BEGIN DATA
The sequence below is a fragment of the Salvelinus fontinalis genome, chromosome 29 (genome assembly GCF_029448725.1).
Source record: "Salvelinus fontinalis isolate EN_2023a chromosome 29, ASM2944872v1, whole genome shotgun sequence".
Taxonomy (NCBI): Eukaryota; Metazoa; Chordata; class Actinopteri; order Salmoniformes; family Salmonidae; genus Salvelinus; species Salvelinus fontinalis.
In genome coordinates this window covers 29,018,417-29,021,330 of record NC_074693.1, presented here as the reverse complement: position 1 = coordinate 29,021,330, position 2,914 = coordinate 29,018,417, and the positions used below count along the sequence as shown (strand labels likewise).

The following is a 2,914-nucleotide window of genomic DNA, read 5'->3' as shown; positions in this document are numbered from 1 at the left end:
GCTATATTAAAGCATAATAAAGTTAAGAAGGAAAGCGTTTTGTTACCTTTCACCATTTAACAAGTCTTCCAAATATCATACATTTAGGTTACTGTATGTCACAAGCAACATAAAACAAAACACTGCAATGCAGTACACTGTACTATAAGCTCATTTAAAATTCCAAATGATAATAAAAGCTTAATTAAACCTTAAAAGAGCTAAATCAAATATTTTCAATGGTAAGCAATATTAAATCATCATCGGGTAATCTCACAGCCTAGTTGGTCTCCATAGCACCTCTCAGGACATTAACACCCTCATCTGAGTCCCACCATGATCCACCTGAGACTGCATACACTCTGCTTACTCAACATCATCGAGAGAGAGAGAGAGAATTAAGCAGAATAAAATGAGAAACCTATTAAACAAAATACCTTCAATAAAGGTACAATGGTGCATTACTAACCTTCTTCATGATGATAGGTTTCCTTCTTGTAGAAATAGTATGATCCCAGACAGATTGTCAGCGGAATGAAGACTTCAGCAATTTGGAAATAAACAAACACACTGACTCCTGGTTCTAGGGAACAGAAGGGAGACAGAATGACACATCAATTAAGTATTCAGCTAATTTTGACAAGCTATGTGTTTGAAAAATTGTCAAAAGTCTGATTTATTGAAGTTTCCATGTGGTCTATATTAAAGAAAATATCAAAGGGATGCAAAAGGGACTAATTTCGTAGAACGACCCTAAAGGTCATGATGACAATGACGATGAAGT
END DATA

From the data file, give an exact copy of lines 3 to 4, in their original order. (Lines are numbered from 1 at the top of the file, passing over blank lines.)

Taxonomy (NCBI): Eukaryota; Metazoa; Chordata; class Actinopteri; order Salmoniformes; family Salmonidae; genus Salvelinus; species Salvelinus fontinalis.
In genome coordinates this window covers 29,018,417-29,021,330 of record NC_074693.1, presented here as the reverse complement: position 1 = coordinate 29,021,330, position 2,914 = coordinate 29,018,417, and the positions used below count along the sequence as shown (strand labels likewise).